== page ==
Then he secured a job in the Public Works Department of Uganda, where he was able to observe a native run government with a native parliament and treasury and courts, the most advanced in Africa (Kayamba 180). After the death of his wife and mother within the next couple of years, Kayamba was forced to return to Zanzibar where he found a job teaching in the Government School, which was “purely Mohammedan” (Kayamba 181-182). Resigning after three years and seeking to take time off (Kayamba 184), World War I caught Kayamba and the rest of East Africa off guard.
Like many others, Kayamba was eventually incarcerated and forced into hard labor (Kayamba 186). Evading the duties of having to carry hammocks with British soldiers in them, Kayamba was selected to be the safari cook initially (Kayamba 188). After being “dispatched to the Prisoners of War Camp,” Kayamba and other prisoners were ordered to “carry building stones” for about two miles (Kayamba 189-190). Nearing death, Kayamba was saved by two fair and kindhearted German officers, which were placed in charge of his camp (Kayamba 190).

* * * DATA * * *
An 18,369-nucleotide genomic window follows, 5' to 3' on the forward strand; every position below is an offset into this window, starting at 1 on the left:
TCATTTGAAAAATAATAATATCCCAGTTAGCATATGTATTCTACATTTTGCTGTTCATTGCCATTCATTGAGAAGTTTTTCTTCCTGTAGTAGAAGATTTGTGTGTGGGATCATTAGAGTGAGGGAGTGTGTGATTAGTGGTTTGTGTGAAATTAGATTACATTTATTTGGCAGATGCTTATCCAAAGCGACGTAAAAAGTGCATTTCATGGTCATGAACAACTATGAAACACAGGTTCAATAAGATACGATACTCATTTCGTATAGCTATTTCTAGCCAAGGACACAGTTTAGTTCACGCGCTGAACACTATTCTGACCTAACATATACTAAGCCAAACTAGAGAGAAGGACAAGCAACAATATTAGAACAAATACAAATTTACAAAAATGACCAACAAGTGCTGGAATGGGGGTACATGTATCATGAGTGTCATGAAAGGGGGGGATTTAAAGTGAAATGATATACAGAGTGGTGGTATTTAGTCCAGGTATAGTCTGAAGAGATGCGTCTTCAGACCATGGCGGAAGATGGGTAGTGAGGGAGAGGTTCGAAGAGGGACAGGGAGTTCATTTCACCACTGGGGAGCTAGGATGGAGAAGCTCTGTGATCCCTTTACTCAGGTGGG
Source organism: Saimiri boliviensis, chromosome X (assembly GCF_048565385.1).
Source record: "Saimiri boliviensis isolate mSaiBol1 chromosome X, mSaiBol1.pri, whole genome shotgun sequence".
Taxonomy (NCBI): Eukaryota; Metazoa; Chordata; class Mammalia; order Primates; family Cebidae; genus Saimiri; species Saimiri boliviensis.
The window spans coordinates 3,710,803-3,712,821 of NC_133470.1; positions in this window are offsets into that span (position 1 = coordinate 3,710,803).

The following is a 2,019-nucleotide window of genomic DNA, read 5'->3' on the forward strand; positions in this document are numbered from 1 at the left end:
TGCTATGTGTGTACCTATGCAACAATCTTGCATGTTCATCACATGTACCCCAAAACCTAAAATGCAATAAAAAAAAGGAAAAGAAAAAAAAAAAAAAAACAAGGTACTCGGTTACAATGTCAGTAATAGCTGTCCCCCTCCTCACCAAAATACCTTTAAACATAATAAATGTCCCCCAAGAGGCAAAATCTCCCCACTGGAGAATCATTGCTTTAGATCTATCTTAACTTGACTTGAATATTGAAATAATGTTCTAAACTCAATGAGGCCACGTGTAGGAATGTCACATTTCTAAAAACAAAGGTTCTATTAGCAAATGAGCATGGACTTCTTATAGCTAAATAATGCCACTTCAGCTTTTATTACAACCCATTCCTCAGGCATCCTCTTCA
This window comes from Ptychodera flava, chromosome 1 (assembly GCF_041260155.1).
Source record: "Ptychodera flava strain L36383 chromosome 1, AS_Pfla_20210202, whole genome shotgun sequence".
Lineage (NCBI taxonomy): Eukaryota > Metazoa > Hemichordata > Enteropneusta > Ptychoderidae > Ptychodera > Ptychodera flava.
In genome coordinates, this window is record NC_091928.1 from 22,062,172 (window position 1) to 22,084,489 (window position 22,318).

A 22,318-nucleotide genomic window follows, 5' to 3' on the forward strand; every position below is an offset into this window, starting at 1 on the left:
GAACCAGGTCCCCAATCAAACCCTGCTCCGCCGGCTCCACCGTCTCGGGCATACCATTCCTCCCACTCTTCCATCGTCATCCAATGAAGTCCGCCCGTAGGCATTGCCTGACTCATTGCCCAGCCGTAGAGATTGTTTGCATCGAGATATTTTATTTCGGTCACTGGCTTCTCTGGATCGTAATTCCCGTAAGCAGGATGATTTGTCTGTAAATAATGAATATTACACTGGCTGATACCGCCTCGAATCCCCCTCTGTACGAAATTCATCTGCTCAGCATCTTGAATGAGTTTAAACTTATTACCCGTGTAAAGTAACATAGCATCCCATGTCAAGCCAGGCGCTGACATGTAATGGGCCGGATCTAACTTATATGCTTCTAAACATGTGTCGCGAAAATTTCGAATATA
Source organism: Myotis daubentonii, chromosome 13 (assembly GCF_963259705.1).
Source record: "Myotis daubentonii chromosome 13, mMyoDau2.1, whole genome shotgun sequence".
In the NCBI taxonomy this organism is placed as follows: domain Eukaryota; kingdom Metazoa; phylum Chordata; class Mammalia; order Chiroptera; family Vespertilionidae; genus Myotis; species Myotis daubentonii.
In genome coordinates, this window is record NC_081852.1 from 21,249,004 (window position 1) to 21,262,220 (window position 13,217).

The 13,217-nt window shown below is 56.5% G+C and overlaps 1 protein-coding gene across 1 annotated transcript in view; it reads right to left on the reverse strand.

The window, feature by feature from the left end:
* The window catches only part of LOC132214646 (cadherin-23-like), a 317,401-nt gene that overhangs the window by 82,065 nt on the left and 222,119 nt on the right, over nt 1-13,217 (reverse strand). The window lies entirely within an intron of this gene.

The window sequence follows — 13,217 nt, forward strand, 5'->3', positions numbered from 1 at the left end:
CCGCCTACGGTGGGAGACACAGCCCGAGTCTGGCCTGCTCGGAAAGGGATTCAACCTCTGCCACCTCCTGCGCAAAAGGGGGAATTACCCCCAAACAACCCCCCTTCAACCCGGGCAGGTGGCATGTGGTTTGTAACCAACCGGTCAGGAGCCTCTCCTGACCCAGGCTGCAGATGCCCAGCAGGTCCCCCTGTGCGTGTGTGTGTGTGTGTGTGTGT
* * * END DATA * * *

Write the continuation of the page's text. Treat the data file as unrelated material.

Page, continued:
From these leaders, Kayamba was selected to be one of the “headmen of the camp” and “supervise [his] fellow prisoners at work and in camp” (Kayamba 191). Increasing in status and trust from supervisor to head mason to camp construction leader, Kayamba was fatefully transferred to the camp hospital to serve as a hospital assistant (Kayamba 191). From here, he was allowed to go to a native hospital in town, where he was trained to examine and diagnose diseases (Kayamba 191-192). After the war’s end and release and recovery, Kayamba was requested to be an interpreter for the Police and the Court at the Political Office in Tanga (Kayamba 196).
Later he was promoted to being a correspondence clerk and typist, and eventually in 1923, Kayamba was head clerk of the District Office at Tanga with an “entirely African” staff (Kayamba 197). Through all of these experiences, Thuku and Kayamba both were able to meet and learn from a variety of people that had a positive influence on them. From these experiences and people in their individual lives, Thuku and Kayamba each entered politics in a different manner and pursued separate issues.